- 'This isn't fair' (04/17/16)
- Finding stillness amid the storm (04/03/16)
- The curious, the cheerful and the crotchety (03/20/16)
- Accepting change through God's consistency (03/06/16)
- Building on a good thing: Part 1 (02/07/16)
- The divine call to excellence (01/24/16)
- Seeing God in the midst of tragedy (01/10/16)
'Only' limits the possibilities of what we can do with God
"I'm only a cup bearer; what can I do? I spend my days standing in the gap between the king and those who wish him harm. Day after day, meal after meal, I receive the cup, then carry the cup to the king and sample the contents in his presence. Then we all wait with bated breath to see what harm happens. If nothing, I leave only to repeat the process within a few hours. Yes, there is risk. Yes, there is danger. Yes, I do fear that enemies will make their way into the kitchen with their poisons. But really, I carry a cup. Anyone can do that."
How many times do the words "I'm only" poison our vocabulary? This toxic phrase traps our willingness to see beyond the present reality into the divine possibility. "I'm only this, my family is only that." We limit the possibilities of what God can do and in many cases wants to do through us by relying upon a limitation thrust upon us or someone else.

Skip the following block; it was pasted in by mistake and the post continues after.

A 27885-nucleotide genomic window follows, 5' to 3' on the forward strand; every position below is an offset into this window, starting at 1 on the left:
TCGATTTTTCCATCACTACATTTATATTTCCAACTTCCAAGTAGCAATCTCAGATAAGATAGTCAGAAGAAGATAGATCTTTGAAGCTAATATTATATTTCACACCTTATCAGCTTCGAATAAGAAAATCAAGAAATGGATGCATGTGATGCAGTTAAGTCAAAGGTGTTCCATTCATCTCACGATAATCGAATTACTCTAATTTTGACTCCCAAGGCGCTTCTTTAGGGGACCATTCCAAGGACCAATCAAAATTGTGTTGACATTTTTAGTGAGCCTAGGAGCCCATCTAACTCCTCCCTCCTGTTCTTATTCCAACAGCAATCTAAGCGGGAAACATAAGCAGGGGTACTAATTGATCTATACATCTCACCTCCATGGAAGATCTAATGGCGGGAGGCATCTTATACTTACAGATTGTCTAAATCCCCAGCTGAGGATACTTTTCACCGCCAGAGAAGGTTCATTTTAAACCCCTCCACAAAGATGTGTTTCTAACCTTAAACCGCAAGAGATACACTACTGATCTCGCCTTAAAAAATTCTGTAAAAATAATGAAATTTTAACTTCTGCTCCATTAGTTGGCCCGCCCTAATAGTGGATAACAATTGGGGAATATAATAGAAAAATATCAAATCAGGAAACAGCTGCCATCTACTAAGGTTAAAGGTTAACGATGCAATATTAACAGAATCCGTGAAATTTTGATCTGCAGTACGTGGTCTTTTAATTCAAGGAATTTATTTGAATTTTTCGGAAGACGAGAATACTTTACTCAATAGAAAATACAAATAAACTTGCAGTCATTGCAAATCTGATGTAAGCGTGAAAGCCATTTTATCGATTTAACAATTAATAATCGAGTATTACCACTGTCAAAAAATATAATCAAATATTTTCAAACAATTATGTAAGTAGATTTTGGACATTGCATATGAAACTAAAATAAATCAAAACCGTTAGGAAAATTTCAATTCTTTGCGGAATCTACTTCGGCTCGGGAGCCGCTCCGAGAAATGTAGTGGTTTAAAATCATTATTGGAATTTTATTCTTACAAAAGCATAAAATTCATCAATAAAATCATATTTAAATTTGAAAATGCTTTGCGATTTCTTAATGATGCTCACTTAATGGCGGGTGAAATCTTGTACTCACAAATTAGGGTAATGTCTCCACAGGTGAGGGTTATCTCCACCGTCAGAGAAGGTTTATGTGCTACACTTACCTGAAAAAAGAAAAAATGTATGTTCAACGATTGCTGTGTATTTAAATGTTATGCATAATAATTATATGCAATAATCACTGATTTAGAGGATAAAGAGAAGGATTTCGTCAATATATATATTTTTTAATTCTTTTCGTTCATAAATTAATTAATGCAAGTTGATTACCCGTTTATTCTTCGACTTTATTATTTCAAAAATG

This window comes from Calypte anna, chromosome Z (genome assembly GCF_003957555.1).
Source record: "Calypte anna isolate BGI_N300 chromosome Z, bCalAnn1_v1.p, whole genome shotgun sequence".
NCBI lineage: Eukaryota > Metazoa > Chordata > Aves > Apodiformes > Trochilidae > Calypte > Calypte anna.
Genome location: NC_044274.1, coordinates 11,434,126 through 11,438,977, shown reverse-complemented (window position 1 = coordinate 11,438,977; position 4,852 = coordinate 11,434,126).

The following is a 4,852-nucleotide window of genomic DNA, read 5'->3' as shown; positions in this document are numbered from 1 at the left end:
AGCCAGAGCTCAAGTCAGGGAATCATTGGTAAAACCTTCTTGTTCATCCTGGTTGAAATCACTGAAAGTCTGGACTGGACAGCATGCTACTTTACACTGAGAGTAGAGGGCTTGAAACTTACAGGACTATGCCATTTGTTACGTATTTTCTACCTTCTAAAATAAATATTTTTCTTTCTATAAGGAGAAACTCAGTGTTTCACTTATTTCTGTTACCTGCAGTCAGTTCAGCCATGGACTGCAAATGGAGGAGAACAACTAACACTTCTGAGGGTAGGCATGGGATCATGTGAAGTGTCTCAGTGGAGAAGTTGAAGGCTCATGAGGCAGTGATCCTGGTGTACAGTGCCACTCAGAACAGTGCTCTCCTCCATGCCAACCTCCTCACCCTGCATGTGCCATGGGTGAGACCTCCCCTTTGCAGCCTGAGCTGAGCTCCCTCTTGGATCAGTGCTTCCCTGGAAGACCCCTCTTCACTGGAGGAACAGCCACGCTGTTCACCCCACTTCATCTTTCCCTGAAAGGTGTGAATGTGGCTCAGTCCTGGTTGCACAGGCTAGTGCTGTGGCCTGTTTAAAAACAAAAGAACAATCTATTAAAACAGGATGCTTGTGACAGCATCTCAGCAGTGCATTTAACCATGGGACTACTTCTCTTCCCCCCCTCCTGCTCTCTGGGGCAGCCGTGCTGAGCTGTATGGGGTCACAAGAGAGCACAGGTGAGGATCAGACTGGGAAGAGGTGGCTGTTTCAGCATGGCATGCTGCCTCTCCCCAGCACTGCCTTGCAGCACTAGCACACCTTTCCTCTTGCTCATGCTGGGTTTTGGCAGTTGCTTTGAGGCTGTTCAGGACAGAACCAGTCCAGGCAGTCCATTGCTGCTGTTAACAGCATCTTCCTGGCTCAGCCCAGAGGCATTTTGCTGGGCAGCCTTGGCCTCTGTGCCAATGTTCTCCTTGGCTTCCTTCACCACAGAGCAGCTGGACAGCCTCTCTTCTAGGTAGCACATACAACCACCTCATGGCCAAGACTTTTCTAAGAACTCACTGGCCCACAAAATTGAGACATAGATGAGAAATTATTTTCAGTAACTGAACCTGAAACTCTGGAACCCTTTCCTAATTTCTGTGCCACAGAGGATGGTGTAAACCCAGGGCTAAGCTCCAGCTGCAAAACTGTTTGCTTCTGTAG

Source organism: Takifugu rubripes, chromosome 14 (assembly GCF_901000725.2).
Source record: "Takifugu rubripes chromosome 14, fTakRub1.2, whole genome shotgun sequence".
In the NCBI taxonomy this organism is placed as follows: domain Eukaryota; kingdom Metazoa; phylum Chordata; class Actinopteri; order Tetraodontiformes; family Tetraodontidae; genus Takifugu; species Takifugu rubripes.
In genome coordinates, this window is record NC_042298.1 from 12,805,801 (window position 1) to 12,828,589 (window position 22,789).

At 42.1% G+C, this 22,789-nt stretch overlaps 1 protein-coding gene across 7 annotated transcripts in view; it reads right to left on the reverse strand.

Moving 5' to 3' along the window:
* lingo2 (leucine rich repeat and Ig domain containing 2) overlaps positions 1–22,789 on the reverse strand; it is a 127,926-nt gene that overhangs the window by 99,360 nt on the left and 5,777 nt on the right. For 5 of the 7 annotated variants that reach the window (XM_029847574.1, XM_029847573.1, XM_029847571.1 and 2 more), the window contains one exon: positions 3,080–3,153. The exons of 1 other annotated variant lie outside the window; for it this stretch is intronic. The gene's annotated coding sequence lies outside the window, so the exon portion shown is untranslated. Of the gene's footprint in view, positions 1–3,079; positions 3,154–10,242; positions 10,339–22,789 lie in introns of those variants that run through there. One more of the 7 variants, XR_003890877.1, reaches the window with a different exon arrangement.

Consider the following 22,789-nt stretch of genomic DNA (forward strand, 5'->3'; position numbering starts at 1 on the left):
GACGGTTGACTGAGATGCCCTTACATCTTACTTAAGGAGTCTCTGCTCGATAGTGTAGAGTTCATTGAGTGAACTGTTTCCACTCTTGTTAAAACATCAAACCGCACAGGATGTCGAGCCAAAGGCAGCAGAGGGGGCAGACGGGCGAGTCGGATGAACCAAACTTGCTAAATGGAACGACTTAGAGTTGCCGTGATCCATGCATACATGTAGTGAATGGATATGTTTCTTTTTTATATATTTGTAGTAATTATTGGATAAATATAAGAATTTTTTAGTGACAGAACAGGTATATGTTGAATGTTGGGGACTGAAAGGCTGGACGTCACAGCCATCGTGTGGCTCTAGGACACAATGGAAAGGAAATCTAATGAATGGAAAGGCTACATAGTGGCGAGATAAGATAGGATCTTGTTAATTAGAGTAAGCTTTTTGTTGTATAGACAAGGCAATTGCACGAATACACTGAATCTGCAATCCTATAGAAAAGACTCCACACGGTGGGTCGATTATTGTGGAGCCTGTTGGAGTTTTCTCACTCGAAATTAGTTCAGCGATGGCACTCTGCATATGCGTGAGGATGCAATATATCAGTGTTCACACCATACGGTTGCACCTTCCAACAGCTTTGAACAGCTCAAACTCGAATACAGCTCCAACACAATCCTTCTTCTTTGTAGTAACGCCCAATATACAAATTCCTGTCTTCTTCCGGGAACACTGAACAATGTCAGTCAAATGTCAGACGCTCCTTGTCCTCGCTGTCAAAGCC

When Nehemiah heard of the complete destruction and ruin of his home city he wept and he prayed. Filled with compassion for what had happened he had to do something, but what, he was only a cupbearer.
Compassion comes from a word that where our word for the study of intestinal medicine. The original word for compassion expresses not just an emotion but a deep punch in the gut. When feelings of compassion come upon you they come from the deepest part of your gut. They move you. Compel you to act and often make you nauseated.
Nehemiah was overwhelmed with compassion for what had happened to his homeland, his people, his family. He was drowning in compassion that flooded him, overwhelmed him, compelling him to act. He had to do something. But he was only a cup bearer, a beverage waiter. What could he do?
What we believe to be mundane and meaningless God can turn on its head to do amazing things through. Instead of looking at his role as "only a cup bearer," Nehemiah looked at the opportunity his service role provided. He was the cup bearer. He held audience with the king several times a day, day in and day out. He held the king's eye and the king's trust. He was the Lord's available servant. What else did he need to be?
Rob Hurtgen is a husband, father, minister and writer. Read more from him at www.robhurtgen.wordpress.com.